Why you should care
Because this is the gym before there were gyms.
Early morning, dirt, skin, sweat and muscle. So much muscle. This is what comprises dawn for the gentlemen of the Ram Singh Akhara, an organization devoted to teaching north India’s age-old, Persian-influenced grappling-style wrestling to the next generation. Here in the holy city of Varanasi, at least a hundred or so wrestlers at Ram Singh are continuing a tradition — known as kushti — that threatens to be forgotten as modern gym workouts encroach.
Baghu Yadav, 55, is the venerable ustaad, or teacher, at the akhara, and he’s been fighting for 20 years. A hefty paunch bulges out over his attire, which is almost like a Speedo … only covering a lot less. According to tradition, my photographer, Smita, and I are not supposed to be here — it is, giggle, indecent for young ladies to witness so much male flesh. But the gents are unperturbed by our presence; one remarks that a girl wrestles with them on occasion, though she’s not very good. From his position by the arena, a square covered area with a coughing dirt floor, Yadav gestures to a small altar as he explains the game. He’s pointing to the monkey god Hanuman, Lord Rama’s intrepid accomplice in the epic the Ramayana, and the patron of kushti wrestlers. Each boy I speak with this afternoon is keen to endorse Hanuman. “Bahut, bahut maanta hoon,” many say — “I very, very much believe.”
Those who prefer the gym to the ring are those who “just want to look like the film-y guys.”
Yadav teaches at Ram Singh seven days a week, from 6 to 10 in the morning, and 6 to 11:30 at night. “You come even when you are tired,” he says. Turnout this morning is low; floods from the overspilling Ganges are keeping some men away. Those who have made it are warming up and performing the exercises that occur concomitantly with fighting: clambering up a rope that hangs from a tree, doing pullups, bicep curls and shoulder presses and staring at themselves in the mirror a good bit.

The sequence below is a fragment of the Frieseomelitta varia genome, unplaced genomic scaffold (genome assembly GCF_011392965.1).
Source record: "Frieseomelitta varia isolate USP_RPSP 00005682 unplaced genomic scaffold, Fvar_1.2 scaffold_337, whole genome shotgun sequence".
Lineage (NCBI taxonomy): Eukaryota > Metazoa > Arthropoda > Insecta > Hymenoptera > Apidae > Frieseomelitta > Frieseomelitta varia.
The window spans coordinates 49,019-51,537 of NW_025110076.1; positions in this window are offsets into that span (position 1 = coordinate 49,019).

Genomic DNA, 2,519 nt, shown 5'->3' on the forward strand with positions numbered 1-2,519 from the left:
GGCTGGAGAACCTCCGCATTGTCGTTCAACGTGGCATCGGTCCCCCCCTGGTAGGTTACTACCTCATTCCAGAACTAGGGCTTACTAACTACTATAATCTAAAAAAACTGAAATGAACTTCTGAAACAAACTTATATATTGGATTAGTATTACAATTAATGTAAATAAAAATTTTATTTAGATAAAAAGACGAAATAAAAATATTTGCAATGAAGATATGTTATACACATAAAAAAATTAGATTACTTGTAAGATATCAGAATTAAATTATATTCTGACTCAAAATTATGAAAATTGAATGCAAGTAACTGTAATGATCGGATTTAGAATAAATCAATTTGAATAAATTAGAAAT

Baghu’s top fighter is Rahul Yadav (no relation). The 26-year-old holds the gold medal in the state of Uttar Pradesh in his weight class (around 165 pounds). Though Rahul has been sidelined by a fracture, he’s hungry to get back into it. He found himself at the akhara 12 years ago thanks to his dad, a longtime fighter who wrestled seriously while running a cycle stand during the day. It’s a similar story for 28-year-old Raj Pandey, who’s studying commerce and hopes to become a police officer — he figured the wrestling would whip him into shape.
Many young men can’t make the time to train, though, precisely because of an increasing culture of professionalization. And already, the historical version of kushti seems far away. In the olden days, men lived together to train, and followed strict rules: no drinking, no smoking and no ladies. Like many other Indian fighting systems, it was a fully prescribed way of life, offering training for the mind and body alike. Today, some men still follow careful diets and regimens beyond their morning training, drinking one or two liters of milk a day. Like Sanjay Kumar Gupta, 43, who also runs. But Gupta has got himself quite a belly, which doesn’t appear to trouble him. Kushti, he says, is about strength. Those who prefer the gym to the ring are those who “just want to look like the film-y guys.” For his part, he just wants to throw down.